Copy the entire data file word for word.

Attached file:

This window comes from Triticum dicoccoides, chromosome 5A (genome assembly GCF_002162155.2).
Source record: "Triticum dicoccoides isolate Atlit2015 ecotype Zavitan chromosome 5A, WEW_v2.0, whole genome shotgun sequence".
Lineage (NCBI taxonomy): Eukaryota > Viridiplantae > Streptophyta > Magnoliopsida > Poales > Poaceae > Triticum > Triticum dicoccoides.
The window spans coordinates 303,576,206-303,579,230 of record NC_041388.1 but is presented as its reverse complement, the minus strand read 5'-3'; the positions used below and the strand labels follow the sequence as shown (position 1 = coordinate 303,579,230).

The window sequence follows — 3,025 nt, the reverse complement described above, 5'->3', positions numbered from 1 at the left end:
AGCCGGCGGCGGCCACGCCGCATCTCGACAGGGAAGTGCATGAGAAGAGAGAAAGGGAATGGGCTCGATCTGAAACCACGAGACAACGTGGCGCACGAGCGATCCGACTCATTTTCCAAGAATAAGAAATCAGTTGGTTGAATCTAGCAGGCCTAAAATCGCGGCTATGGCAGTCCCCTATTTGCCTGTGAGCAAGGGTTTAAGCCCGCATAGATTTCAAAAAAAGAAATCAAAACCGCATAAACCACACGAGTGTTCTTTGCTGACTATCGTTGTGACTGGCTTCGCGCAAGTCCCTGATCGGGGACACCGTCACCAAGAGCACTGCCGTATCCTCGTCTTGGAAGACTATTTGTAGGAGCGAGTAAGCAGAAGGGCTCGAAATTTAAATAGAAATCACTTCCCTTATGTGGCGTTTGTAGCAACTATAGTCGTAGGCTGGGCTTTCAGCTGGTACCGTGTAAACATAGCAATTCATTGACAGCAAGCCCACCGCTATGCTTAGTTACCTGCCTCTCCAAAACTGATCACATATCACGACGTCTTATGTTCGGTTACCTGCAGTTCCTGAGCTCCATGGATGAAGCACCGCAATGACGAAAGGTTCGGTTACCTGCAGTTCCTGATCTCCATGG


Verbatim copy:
This window comes from Triticum dicoccoides, chromosome 5A (genome assembly GCF_002162155.2).
Source record: "Triticum dicoccoides isolate Atlit2015 ecotype Zavitan chromosome 5A, WEW_v2.0, whole genome shotgun sequence".
Lineage (NCBI taxonomy): Eukaryota > Viridiplantae > Streptophyta > Magnoliopsida > Poales > Poaceae > Triticum > Triticum dicoccoides.
The window spans coordinates 303,576,206-303,579,230 of record NC_041388.1 but is presented as its reverse complement, the minus strand read 5'-3'; the positions used below and the strand labels follow the sequence as shown (position 1 = coordinate 303,579,230).

The window sequence follows — 3,025 nt, the reverse complement described above, 5'->3', positions numbered from 1 at the left end:
AGCCGGCGGCGGCCACGCCGCATCTCGACAGGGAAGTGCATGAGAAGAGAGAAAGGGAATGGGCTCGATCTGAAACCACGAGACAACGTGGCGCACGAGCGATCCGACTCATTTTCCAAGAATAAGAAATCAGTTGGTTGAATCTAGCAGGCCTAAAATCGCGGCTATGGCAGTCCCCTATTTGCCTGTGAGCAAGGGTTTAAGCCCGCATAGATTTCAAAAAAAGAAATCAAAACCGCATAAACCACACGAGTGTTCTTTGCTGACTATCGTTGTGACTGGCTTCGCGCAAGTCCCTGATCGGGGACACCGTCACCAAGAGCACTGCCGTATCCTCGTCTTGGAAGACTATTTGTAGGAGCGAGTAAGCAGAAGGGCTCGAAATTTAAATAGAAATCACTTCCCTTATGTGGCGTTTGTAGCAACTATAGTCGTAGGCTGGGCTTTCAGCTGGTACCGTGTAAACATAGCAATTCATTGACAGCAAGCCCACCGCTATGCTTAGTTACCTGCCTCTCCAAAACTGATCACATATCACGACGTCTTATGTTCGGTTACCTGCAGTTCCTGAGCTCCATGGATGAAGCACCGCAATGACGAAAGGTTCGGTTACCTGCAGTTCCTGATCTCCATGG